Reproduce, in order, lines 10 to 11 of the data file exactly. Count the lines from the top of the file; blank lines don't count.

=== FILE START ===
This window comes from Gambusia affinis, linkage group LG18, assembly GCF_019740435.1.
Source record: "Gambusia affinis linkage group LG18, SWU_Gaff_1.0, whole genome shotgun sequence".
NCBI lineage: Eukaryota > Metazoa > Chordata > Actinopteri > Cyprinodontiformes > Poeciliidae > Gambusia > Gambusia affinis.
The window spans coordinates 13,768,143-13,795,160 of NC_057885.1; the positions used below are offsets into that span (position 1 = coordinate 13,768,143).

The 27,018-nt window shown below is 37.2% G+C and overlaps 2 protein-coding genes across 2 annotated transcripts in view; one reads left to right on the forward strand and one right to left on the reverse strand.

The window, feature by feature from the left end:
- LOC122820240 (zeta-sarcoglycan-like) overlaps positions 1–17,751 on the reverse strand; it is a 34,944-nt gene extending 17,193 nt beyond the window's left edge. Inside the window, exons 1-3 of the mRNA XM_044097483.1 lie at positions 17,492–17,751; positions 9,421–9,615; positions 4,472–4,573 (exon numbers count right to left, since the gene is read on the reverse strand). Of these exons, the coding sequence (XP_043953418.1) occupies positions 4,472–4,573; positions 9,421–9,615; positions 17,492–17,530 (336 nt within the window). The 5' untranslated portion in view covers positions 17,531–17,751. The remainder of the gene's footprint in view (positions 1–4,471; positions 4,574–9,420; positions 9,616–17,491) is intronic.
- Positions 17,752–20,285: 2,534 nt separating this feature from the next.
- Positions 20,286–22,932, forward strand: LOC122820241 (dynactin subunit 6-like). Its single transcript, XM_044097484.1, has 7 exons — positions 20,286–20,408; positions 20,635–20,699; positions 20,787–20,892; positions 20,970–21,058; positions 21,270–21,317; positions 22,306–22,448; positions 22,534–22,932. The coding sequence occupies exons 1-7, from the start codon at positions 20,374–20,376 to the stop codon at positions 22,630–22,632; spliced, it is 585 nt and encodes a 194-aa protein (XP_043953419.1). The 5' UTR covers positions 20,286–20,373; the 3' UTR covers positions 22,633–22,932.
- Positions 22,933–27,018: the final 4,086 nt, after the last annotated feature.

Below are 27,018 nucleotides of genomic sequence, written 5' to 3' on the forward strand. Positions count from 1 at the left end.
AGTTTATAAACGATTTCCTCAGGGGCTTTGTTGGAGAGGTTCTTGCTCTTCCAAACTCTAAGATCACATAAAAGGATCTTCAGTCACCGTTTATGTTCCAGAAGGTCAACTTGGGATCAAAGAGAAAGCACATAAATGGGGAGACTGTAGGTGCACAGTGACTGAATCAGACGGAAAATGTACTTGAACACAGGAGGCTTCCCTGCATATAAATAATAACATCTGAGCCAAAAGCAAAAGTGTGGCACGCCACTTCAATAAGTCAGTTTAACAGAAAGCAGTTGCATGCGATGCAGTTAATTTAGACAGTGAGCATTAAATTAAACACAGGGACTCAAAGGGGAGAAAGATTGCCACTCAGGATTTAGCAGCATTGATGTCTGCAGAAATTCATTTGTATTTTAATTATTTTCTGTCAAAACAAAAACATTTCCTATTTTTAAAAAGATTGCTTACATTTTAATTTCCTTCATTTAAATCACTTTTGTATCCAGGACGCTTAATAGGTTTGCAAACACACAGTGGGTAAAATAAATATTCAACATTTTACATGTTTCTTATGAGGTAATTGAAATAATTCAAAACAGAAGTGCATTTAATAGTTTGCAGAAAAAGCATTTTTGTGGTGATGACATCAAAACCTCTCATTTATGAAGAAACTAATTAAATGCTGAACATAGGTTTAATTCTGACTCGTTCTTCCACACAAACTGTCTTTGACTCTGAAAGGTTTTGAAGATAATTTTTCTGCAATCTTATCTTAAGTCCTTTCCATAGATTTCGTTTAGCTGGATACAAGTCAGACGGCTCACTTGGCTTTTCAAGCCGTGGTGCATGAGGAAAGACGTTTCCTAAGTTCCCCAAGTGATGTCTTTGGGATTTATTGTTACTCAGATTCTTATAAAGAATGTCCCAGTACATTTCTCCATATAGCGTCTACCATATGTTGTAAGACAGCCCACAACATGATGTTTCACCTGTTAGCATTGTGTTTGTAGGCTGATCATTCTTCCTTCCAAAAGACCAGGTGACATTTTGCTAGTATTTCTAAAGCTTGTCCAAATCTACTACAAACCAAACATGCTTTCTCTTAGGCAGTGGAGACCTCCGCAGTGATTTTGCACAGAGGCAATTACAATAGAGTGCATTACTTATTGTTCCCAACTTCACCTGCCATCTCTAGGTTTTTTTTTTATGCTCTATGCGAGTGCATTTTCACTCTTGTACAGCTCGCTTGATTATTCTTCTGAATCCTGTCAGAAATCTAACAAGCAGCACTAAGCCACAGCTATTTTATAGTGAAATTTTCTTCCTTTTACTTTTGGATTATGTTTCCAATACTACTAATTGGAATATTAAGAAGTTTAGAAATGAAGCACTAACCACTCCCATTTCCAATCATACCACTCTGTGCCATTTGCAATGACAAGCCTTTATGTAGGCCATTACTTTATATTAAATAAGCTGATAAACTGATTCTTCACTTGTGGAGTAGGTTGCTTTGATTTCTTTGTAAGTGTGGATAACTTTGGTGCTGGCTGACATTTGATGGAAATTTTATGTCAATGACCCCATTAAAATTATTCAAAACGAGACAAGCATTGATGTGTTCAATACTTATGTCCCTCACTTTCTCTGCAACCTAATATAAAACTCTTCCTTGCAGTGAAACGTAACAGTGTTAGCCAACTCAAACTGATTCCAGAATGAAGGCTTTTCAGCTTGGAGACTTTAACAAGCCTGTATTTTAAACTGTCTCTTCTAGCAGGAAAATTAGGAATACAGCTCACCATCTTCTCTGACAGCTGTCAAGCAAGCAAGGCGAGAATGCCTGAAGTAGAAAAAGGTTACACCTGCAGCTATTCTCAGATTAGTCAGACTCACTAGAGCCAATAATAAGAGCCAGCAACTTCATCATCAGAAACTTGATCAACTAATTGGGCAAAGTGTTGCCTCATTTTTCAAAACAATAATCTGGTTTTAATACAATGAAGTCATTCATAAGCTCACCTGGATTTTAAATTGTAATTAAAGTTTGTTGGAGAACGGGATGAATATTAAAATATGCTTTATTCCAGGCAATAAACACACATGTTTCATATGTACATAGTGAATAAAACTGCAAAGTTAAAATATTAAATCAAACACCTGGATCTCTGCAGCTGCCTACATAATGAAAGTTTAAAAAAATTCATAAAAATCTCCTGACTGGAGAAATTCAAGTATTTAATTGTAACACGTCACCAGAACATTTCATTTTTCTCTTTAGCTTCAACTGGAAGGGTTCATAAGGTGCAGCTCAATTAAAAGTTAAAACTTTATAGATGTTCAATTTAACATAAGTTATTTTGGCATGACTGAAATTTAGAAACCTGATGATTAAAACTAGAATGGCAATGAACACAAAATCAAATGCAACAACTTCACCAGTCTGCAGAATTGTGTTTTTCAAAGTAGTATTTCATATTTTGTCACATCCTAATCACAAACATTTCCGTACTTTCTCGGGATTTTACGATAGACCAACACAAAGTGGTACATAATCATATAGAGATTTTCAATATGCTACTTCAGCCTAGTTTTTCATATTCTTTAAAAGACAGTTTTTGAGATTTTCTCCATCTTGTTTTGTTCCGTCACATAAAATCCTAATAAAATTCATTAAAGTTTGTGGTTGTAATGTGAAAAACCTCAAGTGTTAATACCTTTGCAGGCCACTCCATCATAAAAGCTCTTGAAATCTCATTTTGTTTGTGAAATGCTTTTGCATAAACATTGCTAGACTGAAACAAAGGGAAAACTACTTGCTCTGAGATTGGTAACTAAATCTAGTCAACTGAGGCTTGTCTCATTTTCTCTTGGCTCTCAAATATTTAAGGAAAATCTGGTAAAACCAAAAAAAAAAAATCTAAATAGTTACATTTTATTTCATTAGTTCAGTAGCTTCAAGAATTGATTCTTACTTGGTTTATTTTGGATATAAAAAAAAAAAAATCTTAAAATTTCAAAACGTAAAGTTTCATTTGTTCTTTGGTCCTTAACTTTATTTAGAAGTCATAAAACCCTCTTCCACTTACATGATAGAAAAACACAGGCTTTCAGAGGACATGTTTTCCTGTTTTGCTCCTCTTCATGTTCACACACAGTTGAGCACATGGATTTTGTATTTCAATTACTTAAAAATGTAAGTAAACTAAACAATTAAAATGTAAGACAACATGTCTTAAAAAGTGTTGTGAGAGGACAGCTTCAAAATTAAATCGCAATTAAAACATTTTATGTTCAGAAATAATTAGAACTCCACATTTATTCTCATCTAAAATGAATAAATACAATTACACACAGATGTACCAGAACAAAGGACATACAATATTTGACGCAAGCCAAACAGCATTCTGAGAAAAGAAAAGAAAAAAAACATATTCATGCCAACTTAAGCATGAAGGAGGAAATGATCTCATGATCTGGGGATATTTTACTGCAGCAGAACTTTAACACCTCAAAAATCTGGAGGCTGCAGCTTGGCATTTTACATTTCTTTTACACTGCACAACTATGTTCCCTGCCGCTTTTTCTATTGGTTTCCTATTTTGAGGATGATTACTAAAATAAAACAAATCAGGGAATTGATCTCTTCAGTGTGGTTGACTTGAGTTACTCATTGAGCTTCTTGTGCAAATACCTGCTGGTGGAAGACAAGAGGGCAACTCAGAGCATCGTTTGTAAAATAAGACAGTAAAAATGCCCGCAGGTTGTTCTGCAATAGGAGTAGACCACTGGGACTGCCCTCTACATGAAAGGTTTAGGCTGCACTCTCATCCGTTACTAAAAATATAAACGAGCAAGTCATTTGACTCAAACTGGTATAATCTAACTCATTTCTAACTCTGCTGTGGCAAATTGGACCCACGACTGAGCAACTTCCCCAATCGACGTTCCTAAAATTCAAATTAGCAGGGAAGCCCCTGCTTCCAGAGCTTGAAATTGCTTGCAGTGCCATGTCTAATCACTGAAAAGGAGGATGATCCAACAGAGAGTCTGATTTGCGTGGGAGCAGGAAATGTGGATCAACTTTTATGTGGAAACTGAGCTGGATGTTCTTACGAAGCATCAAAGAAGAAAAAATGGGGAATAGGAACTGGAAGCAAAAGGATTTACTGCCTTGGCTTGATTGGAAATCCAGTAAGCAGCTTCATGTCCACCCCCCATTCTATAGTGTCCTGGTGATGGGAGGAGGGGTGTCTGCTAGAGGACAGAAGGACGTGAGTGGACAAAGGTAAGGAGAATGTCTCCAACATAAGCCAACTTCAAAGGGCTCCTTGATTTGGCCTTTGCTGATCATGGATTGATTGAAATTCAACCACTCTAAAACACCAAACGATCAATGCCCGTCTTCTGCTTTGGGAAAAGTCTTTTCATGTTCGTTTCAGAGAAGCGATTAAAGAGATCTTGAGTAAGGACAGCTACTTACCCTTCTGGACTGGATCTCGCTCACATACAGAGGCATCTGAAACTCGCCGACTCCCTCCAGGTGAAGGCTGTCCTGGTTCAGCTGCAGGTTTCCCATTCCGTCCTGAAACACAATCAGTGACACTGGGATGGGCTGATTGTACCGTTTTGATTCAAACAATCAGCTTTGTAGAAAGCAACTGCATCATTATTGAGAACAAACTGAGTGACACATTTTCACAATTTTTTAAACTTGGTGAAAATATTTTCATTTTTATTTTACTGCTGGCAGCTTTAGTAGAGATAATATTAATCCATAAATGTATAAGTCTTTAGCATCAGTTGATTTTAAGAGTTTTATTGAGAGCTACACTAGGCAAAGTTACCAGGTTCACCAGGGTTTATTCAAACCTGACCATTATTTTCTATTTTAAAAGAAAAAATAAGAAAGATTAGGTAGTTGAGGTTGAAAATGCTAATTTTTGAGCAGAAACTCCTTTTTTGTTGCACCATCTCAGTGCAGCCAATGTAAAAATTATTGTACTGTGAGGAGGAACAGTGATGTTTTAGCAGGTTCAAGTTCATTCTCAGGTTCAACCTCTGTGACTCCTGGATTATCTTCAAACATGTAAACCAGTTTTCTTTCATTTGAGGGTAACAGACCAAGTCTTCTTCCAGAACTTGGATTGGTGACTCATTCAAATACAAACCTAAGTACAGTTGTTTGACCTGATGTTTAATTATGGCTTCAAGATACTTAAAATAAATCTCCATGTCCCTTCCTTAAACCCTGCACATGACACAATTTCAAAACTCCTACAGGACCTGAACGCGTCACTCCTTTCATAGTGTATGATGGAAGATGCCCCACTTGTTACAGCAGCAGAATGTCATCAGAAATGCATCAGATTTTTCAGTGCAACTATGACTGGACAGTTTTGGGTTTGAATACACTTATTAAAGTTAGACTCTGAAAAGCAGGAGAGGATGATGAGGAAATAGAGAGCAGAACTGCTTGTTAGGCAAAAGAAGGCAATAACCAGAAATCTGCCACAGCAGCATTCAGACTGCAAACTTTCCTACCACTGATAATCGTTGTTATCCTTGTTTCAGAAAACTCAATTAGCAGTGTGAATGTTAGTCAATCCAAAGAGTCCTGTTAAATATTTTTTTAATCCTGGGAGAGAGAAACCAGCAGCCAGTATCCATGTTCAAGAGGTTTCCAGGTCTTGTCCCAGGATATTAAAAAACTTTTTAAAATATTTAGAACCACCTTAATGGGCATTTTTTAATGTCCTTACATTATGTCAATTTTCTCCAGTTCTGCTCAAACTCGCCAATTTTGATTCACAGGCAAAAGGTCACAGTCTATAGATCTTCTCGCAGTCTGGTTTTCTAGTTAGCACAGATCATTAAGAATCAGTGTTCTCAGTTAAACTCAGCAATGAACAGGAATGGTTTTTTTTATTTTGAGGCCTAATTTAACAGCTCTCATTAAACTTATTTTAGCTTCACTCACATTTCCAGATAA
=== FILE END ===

- Positions 22,933–27,018: the final 4,086 nt, after the last annotated feature.

Below are 27,018 nucleotides of genomic sequence, written 5' to 3' on the forward strand. Positions count from 1 at the left end.